A progressive, legacy Argentine news organization focused on politics and human rights
Buenos Aires, Argentina
When Página/12 launched in 1987, four years after Argentina emerged from a military dictatorship, it presented itself as the newspaper of democracy and human rights. Hoping to offer a different perspective to readers, it included a mix of news, investigative journalism, opinion, and in-depth analysis – all with a fresh hint of irony, which became their signature.
But by 2016, Página/12 faced two existential challenges: that of making digital journalism profitable and a change of government that put it in a disadvantaged position for government advertising, a key revenue source for media in Argentina. (Each administration tends to favor the outlets they feel more comfortable with. When the conservative Macri government came to power in 2016, it put most of its advertising with other media.)
So when Página/12 redesigned its website in 2016, it also leaned into its slogan “The Other Look,” a nod to its status as an “opposition” newspaper. The new slogan was part of its effort to build stronger identification with readers seeking a place for critical coverage of the Macri administration.
Página/12 found its earliest members among those readers. This case study shows how they leveraged an intellectually engaged readership to cultivate an online community built on comments. Today they average 3,000 comments a week, and while they would not share their exact membership numbers, Chief Digital Officer Mariano Blejman confirms that membership contributes more revenue than any single digital advertising contract. In other words, “the membership program is the main digital advertiser.”
Why this is important
When Página/12 launched its new website, it chose not to implement a paywall because leaders didn’t want to limit access. That meant they had to figure out how to make membership valuable in other ways. They decided to focus on building a community worth paying to join.
News organizations are increasingly focused on building communities, but they often do so off-platform, in places like Facebook Groups and Slack. That’s risky, because companies can change the rules at any point.
Building community on site, as Página/12 has, gives news organizations a more complete picture of their loyal audience members because they can see connections between reading and commenting behavior, as well as other factors such as newsletter subscriptions. It also reduces the risk that an algorithm change could sever their relationship.
But a membership program can only thrive when a news organization gets to know its members well enough to offer desirable member benefits, and a community can only develop when you invest in it. Página/12 did both.
What they did
Before launching membership, Página/12 surveyed audience members, asking questions such as how often they visited the website, whether they read the print edition, and whether they would be willing to financially support Página/12 to help ensure its economic and editorial independence. Seventy-three percent of the surveyed members said “Yes” to the question about financial support.
Asked what kind of benefits they would pay for, members chose options such as discounts to cultural and educational events, exclusive audiovisual content, and the possibility to contribute to stories. Página/12 also learned that they typically had a high educational level, and that many of them were academics or had similar “intellectual” jobs.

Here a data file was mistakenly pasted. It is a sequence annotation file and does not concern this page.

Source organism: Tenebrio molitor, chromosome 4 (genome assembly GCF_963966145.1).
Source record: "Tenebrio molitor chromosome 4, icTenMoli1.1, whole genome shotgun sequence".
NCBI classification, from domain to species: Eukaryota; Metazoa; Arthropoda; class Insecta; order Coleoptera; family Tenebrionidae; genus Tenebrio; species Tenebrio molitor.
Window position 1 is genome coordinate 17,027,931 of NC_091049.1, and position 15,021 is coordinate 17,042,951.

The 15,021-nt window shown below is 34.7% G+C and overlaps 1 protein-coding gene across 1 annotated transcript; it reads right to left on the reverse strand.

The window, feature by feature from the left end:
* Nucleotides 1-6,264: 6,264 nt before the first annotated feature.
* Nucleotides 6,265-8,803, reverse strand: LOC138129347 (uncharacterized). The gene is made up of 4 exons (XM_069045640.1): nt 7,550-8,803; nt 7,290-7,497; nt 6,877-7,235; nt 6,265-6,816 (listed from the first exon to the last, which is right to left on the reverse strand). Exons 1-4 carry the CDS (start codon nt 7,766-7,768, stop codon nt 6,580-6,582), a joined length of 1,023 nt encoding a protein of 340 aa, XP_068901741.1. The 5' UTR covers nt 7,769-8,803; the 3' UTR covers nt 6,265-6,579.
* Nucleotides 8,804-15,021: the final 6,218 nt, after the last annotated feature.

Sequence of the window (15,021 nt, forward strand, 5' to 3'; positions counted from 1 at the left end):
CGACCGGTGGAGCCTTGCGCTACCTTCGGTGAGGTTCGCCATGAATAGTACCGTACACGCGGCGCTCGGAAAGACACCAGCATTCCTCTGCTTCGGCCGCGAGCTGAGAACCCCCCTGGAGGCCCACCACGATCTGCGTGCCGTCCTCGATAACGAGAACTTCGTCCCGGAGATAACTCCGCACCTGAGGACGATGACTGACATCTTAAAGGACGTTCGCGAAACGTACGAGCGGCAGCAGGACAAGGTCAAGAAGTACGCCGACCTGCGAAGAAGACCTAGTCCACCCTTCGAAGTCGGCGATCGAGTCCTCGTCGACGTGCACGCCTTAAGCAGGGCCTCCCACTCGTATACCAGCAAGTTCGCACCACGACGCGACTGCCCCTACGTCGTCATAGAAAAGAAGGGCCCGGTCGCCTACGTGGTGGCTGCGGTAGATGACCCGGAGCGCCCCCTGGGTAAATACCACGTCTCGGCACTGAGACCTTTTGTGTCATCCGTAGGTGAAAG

So they decided to offer two benefits: a variety of cultural offerings such as talks with reporters and online classes, and membership to an online space where this intellectual audience could engage with each other and contribute their knowledge.
The opportunity to have their voice heard is at the core of the membership value proposition. When Página/12 launched the membership program with Coral’s tool to moderate and manage comments, they made commenting member-only and appealed to loyal readers to join to “defend” their voice in the Argentinian media ecosystem, according to Celeste González, the engagement editor.
To act on that, Página/12 offered members – who they call “partners” – the opportunity to exercise their voice on their platform. Comments are called “contributions” and likes are called “respects.”
But offering the ability to comment and creating a community are two different things. When Página/12 launched its membership program, there wasn’t a person focused on nurturing the community. That changed when González joined as engagement editor a year later.
Her first challenge was bringing some order to a disorganized program so that they could actually fulfill their promise to members. At that time, there was no regular delivery of newsletters, monthly talks with reporters, or someone systematically responding to comments either.
González quickly took a few key steps:
- For the first few months, she read and responded to every single comment. If they commented on typos, grammar mistakes or asked questions, they would get an answer from Página/12 thanking them.
- To spark conversation and identify opportunities for engagement, she flagged articles with a high number of comments to relevant reporters, encouraging them to respond.
- She wrote and published monthly profiles of members, inviting them to share how they became a Página/12 reader and their motivation for becoming a member. Her goal was to show who the people behind commenting pseudonyms were. To do that, she chose the ones who participated the most, aiming to offer a variety of profiles and maintaining a gender balance.
- She encouraged members to share their experience with different topics, which feeds the newspaper coverage of those issues.